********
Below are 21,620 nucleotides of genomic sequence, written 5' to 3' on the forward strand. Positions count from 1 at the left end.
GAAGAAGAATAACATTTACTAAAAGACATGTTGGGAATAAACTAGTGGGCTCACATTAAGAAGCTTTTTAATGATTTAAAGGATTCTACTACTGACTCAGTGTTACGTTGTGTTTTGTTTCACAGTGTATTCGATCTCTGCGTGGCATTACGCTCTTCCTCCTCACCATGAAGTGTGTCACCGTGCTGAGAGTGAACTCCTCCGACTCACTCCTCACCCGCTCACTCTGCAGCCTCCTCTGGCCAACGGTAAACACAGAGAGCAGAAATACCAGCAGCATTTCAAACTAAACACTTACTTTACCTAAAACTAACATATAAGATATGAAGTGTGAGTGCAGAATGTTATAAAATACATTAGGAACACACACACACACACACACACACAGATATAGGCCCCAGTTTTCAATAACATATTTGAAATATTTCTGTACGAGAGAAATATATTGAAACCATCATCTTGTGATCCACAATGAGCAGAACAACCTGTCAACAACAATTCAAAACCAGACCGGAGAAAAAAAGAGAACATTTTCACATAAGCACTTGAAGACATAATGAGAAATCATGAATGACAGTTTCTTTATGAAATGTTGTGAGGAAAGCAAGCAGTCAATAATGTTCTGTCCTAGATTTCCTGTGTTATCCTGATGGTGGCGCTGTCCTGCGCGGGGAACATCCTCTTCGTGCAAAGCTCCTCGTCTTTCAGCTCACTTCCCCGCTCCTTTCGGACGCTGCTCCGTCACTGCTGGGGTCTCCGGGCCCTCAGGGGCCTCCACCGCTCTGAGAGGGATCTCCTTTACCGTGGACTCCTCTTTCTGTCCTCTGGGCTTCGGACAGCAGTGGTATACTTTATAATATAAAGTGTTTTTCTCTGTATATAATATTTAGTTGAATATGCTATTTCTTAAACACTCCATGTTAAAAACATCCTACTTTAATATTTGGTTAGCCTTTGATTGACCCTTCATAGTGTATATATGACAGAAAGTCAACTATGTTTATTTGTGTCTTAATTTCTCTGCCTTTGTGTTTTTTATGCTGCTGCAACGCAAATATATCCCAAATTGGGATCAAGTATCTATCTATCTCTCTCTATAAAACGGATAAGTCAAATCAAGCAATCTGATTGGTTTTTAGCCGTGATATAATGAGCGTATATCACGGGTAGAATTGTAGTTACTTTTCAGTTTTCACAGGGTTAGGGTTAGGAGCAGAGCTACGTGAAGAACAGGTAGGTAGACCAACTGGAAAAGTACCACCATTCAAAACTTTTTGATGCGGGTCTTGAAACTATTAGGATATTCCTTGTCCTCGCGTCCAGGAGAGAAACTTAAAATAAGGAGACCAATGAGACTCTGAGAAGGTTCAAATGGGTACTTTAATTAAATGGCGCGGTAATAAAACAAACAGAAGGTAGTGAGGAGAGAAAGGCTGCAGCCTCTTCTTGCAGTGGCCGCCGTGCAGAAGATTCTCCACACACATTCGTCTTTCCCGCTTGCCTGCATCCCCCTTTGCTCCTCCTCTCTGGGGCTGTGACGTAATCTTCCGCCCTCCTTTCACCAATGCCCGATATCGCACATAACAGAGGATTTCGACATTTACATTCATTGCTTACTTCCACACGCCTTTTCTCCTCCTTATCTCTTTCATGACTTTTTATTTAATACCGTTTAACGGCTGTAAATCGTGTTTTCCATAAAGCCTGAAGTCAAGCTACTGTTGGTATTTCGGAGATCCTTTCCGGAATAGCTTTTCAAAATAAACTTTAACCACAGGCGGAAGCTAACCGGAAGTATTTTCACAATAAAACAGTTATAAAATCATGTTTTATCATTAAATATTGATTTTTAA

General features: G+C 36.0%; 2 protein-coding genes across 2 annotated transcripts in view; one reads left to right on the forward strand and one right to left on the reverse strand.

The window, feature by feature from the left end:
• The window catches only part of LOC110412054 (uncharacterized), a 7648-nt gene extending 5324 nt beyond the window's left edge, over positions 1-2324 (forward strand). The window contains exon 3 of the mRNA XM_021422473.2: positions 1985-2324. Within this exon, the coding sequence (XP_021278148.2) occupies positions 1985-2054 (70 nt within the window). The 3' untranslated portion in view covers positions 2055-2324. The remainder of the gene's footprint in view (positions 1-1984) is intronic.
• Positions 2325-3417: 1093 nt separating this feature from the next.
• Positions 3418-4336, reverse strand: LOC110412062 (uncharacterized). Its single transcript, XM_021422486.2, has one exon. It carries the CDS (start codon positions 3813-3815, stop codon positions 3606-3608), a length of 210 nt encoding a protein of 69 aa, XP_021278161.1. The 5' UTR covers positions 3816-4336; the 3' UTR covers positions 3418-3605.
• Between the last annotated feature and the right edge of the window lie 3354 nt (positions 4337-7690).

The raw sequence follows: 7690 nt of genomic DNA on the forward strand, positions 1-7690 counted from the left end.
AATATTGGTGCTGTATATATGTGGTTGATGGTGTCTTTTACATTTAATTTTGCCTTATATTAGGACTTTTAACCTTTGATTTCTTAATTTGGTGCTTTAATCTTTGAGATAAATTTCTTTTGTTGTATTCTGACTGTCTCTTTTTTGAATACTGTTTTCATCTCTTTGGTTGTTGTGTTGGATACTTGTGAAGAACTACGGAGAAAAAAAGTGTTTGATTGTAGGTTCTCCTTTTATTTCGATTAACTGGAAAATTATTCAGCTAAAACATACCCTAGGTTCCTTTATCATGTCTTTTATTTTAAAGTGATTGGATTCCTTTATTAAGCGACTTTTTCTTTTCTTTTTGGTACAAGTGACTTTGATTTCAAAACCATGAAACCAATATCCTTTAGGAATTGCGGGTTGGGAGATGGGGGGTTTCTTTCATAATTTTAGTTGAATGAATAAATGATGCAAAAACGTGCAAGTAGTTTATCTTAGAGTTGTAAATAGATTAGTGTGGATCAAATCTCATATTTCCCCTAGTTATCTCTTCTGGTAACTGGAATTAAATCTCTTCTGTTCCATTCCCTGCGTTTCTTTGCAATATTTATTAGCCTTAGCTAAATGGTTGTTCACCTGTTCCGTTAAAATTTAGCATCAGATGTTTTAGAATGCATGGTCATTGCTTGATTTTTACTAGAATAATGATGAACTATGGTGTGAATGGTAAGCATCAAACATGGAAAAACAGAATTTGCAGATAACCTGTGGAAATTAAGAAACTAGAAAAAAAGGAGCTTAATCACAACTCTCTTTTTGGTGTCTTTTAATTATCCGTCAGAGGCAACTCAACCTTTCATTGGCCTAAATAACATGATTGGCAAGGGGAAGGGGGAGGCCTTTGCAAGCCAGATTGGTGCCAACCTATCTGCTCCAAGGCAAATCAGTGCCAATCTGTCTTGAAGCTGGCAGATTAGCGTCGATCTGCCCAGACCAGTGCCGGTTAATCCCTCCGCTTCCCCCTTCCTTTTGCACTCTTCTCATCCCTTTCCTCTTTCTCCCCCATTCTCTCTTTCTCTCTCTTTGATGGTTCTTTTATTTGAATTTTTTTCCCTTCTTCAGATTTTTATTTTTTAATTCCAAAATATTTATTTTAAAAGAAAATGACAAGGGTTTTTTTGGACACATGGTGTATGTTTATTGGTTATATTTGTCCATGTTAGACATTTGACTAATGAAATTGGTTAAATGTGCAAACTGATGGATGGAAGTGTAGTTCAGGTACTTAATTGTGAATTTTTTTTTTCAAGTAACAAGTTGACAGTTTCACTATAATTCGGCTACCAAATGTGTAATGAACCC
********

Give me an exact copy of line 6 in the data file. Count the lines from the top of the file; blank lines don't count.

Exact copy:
• Positions 2325-3417: 1093 nt separating this feature from the next.